Health Team

Wrinkle-eraser helping migraine sufferers?

Posted November 22, 2010

Millions of people suffer from chronic migraines every year, and the U.S. Food and Drug Administration has just approved an unconventional treatment involving a medicine used to erase wrinkles.

Teresa Cantilli suffered with severe migraines for 18 years and sometimes couldn’t make it through the workday.

The 49-year-old tried medication after medication, but nothing helped. As a last resort, her doctor recommended an unconventional treatment – Botox.

“I was a little afraid to try it at first,” she said.

Botox is well known for getting rid of wrinkles, but it was first used to treat people with eye muscle disorders.

“Some of them also had migraine headaches or other types of headaches, and they found that, 'When I got the injections in the forehead, when I got injections around the eyes, it actually seemed to help my headaches,'” said Dr. Robert Duarte with the Long Island Jewish Pain and Headache Treatment Center.

Botox for migraines? Botox for migraines?

Doctors have been using Botox to treat migraines for years without specific approval for using the drug for that purpose. The FDA recently approved the treatment for people who suffer at least 15 or more days of the headaches every month.

The injections block the transmission of chemical signals from the nerve to the muscle, causing the muscles to relax. Migraine sufferers need 20 to 30 injections in the forehead, temples and neck.

“The goal is not to cure headaches; it is to decrease the intensity, the frequency of the headache,” Duarte said.

Cantilli says it's working for her.

“I was able to function much better (and) manage the migraines with less medication,” she said.

Cantilli needs injections every three months because the muscles eventually return to normal. And while she says she can feel those needle pricks, she says it's nothing compared to the pain of migraines.

Migraine headaches are sometimes called "sick headaches" because they often are accompanied by nausea and sensitivity to light and sound.


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  • marymorris Nov 29, 2010

    Having horrific migraines myself,I might try Botox.When you have
    a migraine,you're willing to do ANYTHING to have the pain,nausea,vomiting,sensitivity to light and sound go away.I would think that most migraine sufferers have gone through the gambit of dr.s and ALL of their of tests,drugs and other things they can think up. I know I have.By keeping a diary I discovered my migraine trigger,there is no cure for it.Weather! When we have severe storms come through,I can be in bed incapacitated for days.I wish they could come up with a cure for weather patterns.I'm not talking a rain or snow shower here or there,I'm talking tornado or hurricane type weather.I have other triggers,but these are the worst. I guess I wanted to let Baybee Doll know that most of us do go to dr.s and have had all the expensive tests,MRI's,CT scans,you name it.Migraines are very hard to diagnose and most of the time,unfortunately, the diagnosis can only be made from the symptoms.We aren't hypocondriacs.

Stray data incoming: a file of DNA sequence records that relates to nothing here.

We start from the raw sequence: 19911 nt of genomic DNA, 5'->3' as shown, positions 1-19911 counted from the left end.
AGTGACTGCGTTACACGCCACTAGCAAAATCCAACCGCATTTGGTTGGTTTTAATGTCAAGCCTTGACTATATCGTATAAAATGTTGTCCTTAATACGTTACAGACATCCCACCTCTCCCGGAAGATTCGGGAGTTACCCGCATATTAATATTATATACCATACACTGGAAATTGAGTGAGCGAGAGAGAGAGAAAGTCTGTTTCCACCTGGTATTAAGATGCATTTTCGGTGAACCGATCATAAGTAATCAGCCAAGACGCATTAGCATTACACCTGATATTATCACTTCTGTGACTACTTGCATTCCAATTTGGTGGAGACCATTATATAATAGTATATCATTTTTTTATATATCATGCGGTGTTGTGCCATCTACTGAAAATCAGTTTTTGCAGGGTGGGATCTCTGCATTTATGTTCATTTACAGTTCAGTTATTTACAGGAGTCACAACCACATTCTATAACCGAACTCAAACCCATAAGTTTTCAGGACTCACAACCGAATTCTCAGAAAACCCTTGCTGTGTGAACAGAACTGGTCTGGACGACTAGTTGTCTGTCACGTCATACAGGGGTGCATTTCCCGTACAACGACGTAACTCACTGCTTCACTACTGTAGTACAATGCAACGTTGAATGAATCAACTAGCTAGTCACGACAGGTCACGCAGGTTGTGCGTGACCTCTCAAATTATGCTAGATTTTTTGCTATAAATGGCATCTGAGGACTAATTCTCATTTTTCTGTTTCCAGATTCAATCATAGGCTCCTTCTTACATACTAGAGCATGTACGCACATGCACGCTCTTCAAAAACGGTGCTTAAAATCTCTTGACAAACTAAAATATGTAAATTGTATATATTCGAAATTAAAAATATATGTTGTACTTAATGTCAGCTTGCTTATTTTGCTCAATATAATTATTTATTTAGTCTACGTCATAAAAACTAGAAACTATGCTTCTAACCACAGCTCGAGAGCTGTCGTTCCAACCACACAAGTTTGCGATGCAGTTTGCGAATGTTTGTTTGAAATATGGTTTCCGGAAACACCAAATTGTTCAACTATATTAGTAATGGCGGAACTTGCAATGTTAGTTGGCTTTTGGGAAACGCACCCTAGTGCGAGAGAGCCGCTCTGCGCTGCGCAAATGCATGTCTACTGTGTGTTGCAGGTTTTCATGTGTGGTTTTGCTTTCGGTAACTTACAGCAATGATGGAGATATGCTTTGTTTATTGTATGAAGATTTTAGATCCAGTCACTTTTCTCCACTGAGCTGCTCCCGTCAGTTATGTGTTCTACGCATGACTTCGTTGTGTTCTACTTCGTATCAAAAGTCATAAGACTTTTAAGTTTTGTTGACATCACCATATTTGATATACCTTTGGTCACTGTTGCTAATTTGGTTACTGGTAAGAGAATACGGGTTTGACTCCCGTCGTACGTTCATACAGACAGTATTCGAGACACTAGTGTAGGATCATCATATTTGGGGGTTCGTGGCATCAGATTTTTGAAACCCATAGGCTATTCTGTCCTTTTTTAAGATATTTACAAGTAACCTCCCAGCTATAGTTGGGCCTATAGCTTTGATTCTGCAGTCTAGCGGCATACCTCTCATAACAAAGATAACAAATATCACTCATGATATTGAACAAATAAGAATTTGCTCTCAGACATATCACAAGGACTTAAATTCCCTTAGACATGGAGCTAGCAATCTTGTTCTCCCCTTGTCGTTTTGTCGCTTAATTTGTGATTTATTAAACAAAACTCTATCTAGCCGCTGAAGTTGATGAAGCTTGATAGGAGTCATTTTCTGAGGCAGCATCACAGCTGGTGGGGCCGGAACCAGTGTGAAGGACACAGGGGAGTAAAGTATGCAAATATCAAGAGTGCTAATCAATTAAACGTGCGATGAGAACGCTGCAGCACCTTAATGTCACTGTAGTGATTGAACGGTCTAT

• Kelondris Nov 29, 2010

    I used to get migraines from clenching my jaw from stress. But a friend recommended to take a Calcium supplement with Magnesium & D3 vitamin and it works. Also a close friend used to suffer with bad/migraine headaches daily and started taking just Magnesium and hasn't had but a couple since.

    It might not work for everyone, but for those who do, it is worth it. And I would rather take a vitamin-mineral supplement for things I need anyways than a med that has side affects.

  • betty1980 Nov 29, 2010

    I've been treated (successfully) for chronic migraines with botox. The patients approved to use botox have migraines (not simple headaches) 15 days or more a month. At this point, a patient is willing to try anything to keep from missing more work and time with friends/family. At the time I agreed to be stuck with needles 30 times in my head and neck, I had every evaluation and treatment in the book since I started suffering from migraines at age 5 - including MRIs and checks for deficiencies (@Baybee Doll). It is a personal decision, and yes, the botox might stop working if a person continues use, but so do oral medications. Sick of being on drugs and wanting to have a social life at age 23, I was ecstatic that something finally eased my pain. Don't knock it until you try it.

  • Malcontent Nov 24, 2010

    This might be good in the short term for these sufferers. But, as I understand it, people who regularly use Botox eventually become resistant to it. When that happens, what will they do?

  • TriangleMommy Nov 24, 2010

    As a migraine sufferer I will NEVER allow this to be injected into me!

    And yes - Baybee Doll - I've had MRIs and doctors have a probable cause as to why I get migraines.

  • Baybee Doll Nov 23, 2010

    Wonder if any of these migraine sufferers have been evaluated for possible causes of the migraines. Have they had MRIs done or been evaluated for TMJ? Have they been checked for a vitamin deficiency? Probably not.

    Doctors need to focus more on cause and effect than medicate and shove out the door.

  • Seeminglyopposed Nov 23, 2010

    I am a mirgrain sufferer and know who they feel, but I think I will continue my medications before I result to this type of treatments of botox.